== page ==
But what took me aback, and what embarrasses me greatly, is the ease with which I fell for the seduction of the echo chamber -- how I would stop my investigations after finding the answer I wanted. After my morning spin through the blogosphere I could explain away anything I liked.

As a technology reporter, I know that my reporting is always strengthened by exposure to as many differing arguments and possible explanations that I can find of whatever it is I am investigating. But as a political partisan I found myself wallowing in the warm embrace of a community that would support me in believing what I wanted to believe.

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I agree with many of the readers who wrote in to point out that the left needs its own headquarters and rallying points -- that echo chambers serve a purpose in boosting morale and planning strategy. And I understand the point that some of you made with respect to the right-wing echo chamber -- you don't see conservatives complaining about the self-reinforcing effects of Fox News and the right-wing blogosphere. If it works for them, why won't it work for us?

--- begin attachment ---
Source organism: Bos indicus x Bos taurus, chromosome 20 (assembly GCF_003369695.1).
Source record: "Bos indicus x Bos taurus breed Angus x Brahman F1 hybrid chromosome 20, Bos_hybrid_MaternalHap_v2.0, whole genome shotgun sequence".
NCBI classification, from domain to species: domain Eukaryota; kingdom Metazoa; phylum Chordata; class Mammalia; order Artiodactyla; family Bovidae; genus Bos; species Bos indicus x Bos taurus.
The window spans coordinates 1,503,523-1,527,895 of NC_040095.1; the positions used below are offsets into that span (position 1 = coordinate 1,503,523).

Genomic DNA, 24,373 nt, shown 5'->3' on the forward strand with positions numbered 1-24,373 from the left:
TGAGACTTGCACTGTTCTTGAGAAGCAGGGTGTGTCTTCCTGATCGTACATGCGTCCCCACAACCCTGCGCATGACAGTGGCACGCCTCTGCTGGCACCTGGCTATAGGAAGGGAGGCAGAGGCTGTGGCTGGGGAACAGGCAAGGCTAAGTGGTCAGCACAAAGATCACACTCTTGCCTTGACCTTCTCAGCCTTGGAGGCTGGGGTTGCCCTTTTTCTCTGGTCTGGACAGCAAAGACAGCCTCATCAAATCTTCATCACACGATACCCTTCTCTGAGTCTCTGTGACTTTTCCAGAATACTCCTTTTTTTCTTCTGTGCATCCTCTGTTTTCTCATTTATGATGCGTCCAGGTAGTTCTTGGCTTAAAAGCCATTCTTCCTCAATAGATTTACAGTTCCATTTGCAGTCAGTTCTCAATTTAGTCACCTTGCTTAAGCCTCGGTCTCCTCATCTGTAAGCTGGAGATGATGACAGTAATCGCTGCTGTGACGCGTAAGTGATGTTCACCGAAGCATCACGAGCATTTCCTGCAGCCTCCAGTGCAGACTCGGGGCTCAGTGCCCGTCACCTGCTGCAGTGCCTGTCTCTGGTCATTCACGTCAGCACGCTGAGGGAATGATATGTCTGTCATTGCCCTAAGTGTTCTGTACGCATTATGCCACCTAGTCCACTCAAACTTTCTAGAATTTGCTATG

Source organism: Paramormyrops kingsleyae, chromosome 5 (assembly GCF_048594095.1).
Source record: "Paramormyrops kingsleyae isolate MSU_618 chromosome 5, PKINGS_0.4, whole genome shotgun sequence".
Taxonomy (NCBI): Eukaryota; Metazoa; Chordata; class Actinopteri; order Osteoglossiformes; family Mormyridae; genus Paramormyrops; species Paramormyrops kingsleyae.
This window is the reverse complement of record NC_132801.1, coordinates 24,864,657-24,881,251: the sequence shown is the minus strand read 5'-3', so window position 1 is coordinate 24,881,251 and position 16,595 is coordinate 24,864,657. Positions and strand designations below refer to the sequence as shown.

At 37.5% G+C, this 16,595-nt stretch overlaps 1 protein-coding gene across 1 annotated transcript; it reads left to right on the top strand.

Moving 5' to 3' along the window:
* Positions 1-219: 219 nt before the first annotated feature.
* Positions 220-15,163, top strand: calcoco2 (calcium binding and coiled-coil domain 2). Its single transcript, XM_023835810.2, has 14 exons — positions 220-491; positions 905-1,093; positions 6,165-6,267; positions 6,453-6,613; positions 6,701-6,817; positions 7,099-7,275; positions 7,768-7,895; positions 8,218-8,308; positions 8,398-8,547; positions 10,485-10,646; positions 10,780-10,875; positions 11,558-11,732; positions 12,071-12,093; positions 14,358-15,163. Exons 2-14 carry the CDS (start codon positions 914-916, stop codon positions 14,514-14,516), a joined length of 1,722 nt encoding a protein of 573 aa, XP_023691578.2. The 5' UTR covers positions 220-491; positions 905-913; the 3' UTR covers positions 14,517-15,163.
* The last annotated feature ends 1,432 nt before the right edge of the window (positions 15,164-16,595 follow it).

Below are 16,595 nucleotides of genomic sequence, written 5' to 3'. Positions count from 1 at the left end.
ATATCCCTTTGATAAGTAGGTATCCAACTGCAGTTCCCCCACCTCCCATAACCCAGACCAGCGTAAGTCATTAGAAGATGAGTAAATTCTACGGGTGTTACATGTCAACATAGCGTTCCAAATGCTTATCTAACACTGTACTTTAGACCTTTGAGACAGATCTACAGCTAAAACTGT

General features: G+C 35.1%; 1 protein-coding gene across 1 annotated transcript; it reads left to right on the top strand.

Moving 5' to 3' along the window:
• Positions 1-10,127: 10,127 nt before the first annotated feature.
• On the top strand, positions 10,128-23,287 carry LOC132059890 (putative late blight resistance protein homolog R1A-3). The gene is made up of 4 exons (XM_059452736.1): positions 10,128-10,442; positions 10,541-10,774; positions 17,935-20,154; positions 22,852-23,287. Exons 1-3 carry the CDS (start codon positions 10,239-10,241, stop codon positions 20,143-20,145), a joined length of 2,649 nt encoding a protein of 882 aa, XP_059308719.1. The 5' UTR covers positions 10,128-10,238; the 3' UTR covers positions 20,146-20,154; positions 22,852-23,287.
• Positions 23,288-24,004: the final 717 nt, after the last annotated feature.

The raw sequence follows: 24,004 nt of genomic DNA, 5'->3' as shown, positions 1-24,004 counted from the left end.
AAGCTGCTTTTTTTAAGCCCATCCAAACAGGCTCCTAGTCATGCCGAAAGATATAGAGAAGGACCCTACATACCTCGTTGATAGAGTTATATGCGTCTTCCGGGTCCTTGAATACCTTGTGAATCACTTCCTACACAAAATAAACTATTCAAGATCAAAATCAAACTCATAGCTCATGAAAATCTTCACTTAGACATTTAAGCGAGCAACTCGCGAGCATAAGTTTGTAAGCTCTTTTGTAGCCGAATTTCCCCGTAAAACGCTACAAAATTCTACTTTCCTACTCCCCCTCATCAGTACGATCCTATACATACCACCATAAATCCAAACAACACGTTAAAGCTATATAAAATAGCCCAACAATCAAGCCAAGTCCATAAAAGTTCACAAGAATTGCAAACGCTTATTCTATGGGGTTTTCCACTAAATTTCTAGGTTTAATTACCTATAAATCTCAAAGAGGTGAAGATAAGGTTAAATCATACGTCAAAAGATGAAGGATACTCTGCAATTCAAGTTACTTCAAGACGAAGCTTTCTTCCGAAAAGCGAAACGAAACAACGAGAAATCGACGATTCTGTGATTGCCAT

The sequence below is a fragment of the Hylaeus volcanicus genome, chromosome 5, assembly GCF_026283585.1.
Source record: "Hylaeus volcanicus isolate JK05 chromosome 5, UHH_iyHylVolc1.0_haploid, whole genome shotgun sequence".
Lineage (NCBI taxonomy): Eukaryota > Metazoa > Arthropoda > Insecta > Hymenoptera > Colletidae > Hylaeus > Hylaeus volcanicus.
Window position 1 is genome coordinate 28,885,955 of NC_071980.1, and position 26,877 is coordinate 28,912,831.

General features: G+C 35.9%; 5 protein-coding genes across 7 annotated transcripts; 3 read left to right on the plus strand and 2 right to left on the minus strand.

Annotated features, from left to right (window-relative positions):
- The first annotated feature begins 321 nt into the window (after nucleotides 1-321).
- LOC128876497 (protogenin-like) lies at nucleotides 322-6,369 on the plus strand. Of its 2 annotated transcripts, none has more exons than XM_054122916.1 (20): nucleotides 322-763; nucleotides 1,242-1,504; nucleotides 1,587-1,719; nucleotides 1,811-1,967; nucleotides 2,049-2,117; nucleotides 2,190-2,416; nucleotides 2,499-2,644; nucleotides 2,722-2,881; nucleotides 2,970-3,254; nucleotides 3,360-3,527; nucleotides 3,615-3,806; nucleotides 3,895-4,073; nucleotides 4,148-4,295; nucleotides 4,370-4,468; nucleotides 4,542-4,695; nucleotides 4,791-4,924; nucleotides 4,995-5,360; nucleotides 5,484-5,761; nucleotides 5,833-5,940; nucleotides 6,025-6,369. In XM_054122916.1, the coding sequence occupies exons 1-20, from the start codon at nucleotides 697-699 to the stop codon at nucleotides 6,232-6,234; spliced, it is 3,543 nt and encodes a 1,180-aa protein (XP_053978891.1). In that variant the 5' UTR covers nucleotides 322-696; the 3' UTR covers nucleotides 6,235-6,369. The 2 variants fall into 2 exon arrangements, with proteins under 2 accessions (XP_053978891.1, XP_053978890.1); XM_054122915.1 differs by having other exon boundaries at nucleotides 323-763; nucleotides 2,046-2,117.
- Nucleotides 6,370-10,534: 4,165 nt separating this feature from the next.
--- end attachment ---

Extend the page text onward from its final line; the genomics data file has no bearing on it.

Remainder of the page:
Except that, in the long run, I don't think it will work for them. You can deny global warming is happening all you want, but when your seaside home starts to submerge, you'll have to face reality, eventually. Or you can pretend that democracy is being spread right now in Iraq and that this will help defeat terrorism -- but maybe we should check back in a few years and see how it all worked out. You can run up huge deficits, and allow wealth disparities between the rich and the poor continue to rise, and claim that the free market will solve all the problems, but sooner or later, economic mismanagement will come around to kick you in the ass.